Let's say there exists a standard tool for job-hunting, nearly universally accepted (if not universally loved) by both job-seekers and hiring decision-makers. Let's say it turns out that three-quarters of the tools submitted in response to job vacancies are wholly unsuited to the current technology that assesses job-seekers's fitness to fill those vacancies. Let's say that job-seekers are poorly educated in how to adjust these tools to fit the technology and therefore present themselves as qualified for these job openings. And let's say that job-seeker understanding of how to adjust these tools has increased incrementally at best in the years since employers began using the screening technology they currently use. Would that situation likely result in a desperate claim by employers that a "skills shortage" exists? Would it even exacerbate the current jobs crisis since many perfectly qualified people can't demonstrate their qualifications and get hired because their tools are broken?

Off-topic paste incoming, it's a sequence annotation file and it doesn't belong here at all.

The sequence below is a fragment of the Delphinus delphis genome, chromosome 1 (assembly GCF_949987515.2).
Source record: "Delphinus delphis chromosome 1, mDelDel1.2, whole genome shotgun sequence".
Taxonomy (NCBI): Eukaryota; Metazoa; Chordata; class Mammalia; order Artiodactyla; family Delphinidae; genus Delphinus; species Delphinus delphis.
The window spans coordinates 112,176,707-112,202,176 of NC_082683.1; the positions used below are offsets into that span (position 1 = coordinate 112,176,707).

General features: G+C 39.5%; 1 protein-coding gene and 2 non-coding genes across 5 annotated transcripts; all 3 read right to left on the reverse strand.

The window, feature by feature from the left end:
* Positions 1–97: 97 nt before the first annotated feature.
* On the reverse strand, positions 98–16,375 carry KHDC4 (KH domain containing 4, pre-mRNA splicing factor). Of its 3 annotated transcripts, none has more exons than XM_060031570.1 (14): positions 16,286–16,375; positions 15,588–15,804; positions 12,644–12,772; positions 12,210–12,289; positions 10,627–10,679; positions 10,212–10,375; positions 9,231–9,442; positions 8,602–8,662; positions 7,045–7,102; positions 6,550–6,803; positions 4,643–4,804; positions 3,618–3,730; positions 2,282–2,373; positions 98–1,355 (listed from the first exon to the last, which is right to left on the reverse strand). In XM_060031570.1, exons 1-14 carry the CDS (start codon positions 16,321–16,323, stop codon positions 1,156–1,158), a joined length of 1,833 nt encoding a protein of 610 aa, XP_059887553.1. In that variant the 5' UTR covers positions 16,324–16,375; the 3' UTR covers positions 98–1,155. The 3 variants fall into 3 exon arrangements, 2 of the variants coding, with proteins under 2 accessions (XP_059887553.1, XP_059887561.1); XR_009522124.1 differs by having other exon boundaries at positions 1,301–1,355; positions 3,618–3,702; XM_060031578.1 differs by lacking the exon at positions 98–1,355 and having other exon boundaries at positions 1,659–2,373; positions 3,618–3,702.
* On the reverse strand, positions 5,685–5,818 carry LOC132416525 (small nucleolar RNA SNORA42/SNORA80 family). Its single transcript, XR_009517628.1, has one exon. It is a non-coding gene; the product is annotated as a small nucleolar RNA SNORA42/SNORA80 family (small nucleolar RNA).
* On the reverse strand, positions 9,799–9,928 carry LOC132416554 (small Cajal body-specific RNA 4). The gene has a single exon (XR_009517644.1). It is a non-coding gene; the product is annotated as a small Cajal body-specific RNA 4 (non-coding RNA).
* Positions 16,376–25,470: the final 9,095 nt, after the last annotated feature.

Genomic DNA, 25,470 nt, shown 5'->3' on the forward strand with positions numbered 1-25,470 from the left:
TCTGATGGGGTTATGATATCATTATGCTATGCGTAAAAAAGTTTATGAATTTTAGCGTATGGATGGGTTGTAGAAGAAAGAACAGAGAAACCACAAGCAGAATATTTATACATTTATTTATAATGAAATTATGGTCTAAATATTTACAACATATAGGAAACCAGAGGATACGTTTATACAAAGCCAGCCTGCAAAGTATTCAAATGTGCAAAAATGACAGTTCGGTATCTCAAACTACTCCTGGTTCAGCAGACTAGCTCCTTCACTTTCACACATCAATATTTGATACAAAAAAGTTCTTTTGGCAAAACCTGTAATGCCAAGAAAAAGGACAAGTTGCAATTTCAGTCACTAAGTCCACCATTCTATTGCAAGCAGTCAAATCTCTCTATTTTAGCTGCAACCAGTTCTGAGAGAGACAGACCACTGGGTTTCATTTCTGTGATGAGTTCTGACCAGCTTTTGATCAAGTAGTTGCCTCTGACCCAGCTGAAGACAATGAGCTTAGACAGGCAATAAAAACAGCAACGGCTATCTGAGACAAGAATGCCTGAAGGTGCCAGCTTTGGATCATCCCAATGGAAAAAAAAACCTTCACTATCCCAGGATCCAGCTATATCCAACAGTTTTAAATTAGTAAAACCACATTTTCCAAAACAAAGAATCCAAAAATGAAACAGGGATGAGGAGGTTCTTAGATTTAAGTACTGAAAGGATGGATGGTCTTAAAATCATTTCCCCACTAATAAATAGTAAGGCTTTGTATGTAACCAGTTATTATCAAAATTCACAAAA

A press release the Human Alliance Ltd. issued at the time of this report's writing noted, "Right now, we have about 3.7 million jobs open with a hire rate [of] 3.2 percent ... We're simply not filling those jobs fast enough, and the US economy is suffering from it," Joe Shaheen, founder and managing principal of the Human Alliance Ltd., said. The number of openings is more than would be expected based on the current unemployment rate, writes James Surowieki in The New Yorker.